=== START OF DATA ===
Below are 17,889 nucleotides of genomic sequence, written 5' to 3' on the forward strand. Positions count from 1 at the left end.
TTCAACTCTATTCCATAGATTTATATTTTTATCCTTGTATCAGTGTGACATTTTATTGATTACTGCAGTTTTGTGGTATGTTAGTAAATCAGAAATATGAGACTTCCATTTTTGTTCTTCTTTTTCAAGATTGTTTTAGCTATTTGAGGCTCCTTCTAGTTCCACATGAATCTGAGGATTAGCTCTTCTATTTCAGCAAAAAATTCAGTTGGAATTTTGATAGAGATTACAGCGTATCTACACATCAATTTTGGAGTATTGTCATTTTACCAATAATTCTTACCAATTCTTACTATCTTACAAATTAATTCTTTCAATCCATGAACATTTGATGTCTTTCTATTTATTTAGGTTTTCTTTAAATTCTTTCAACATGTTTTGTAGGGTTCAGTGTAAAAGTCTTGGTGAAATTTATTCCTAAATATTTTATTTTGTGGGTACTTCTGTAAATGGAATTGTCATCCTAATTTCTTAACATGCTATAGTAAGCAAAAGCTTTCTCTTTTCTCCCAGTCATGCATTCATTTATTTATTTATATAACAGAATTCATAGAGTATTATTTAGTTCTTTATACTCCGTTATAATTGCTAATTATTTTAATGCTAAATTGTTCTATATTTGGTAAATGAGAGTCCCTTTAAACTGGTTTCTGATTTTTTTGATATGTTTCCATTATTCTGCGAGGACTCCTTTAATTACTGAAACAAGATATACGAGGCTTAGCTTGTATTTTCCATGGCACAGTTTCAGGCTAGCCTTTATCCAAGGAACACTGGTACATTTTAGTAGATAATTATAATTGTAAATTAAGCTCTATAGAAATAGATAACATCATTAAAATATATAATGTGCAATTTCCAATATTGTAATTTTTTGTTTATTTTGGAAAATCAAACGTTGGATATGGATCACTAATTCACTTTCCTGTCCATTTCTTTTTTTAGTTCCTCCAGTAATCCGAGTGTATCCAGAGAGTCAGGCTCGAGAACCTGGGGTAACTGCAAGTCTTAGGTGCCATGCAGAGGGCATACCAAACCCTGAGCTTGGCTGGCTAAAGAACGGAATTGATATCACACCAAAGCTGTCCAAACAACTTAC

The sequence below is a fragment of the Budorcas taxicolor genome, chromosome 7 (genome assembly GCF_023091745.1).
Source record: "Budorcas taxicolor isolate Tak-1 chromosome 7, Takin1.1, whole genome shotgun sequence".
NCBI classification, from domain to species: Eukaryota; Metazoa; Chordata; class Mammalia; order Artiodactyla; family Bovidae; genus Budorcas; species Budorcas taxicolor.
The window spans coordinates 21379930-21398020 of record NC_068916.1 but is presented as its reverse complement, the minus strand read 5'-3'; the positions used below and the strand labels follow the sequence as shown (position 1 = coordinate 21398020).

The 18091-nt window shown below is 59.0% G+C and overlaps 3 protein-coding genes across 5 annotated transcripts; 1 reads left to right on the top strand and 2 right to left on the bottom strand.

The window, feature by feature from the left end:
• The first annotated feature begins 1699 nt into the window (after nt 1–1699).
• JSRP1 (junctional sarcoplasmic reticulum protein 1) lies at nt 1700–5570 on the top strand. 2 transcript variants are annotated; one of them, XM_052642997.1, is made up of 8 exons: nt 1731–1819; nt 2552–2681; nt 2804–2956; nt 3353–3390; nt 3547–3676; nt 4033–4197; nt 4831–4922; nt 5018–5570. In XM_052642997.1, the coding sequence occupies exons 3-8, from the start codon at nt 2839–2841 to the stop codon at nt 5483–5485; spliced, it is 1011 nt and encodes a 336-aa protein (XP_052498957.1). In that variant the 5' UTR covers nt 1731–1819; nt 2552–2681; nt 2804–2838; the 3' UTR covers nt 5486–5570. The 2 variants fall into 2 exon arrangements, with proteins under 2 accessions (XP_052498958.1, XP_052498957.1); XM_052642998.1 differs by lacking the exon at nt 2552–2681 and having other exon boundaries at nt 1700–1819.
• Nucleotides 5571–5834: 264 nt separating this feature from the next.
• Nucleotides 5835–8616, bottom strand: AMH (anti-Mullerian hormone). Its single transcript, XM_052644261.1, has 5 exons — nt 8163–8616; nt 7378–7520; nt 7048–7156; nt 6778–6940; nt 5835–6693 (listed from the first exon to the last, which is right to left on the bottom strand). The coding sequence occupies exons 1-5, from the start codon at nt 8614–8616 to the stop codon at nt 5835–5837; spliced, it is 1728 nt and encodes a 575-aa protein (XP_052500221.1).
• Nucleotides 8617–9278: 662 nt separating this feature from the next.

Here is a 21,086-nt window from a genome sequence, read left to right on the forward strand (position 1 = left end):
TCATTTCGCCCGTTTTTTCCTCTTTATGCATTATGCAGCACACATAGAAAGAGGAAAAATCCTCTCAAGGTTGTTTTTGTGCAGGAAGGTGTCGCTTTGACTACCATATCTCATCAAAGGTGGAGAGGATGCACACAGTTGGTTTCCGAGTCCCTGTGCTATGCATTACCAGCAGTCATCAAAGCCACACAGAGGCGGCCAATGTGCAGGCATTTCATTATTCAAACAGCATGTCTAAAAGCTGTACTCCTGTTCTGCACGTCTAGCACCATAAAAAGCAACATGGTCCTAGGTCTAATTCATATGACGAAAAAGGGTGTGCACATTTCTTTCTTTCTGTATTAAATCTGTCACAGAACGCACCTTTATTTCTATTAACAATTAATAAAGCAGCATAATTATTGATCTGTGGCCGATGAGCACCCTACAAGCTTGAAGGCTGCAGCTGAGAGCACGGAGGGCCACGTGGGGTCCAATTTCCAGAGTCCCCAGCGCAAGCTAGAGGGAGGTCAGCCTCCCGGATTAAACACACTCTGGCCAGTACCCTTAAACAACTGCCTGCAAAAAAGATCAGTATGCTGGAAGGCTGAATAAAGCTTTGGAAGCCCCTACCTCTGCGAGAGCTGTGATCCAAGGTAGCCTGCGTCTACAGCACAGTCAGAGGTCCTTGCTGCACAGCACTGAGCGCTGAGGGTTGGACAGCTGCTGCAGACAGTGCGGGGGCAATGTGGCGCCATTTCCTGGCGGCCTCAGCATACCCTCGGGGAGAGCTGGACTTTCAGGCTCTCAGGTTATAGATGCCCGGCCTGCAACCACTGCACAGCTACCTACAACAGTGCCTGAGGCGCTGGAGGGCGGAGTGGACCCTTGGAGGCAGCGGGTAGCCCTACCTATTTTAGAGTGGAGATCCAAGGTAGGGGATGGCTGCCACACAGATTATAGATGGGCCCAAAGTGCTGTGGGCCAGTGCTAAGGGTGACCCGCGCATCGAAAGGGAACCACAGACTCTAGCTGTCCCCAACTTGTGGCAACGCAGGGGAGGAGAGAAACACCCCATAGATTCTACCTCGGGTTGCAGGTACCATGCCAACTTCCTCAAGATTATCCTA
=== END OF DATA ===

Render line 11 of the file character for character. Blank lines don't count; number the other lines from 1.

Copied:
• Nucleotides 5571–5834: 264 nt separating this feature from the next.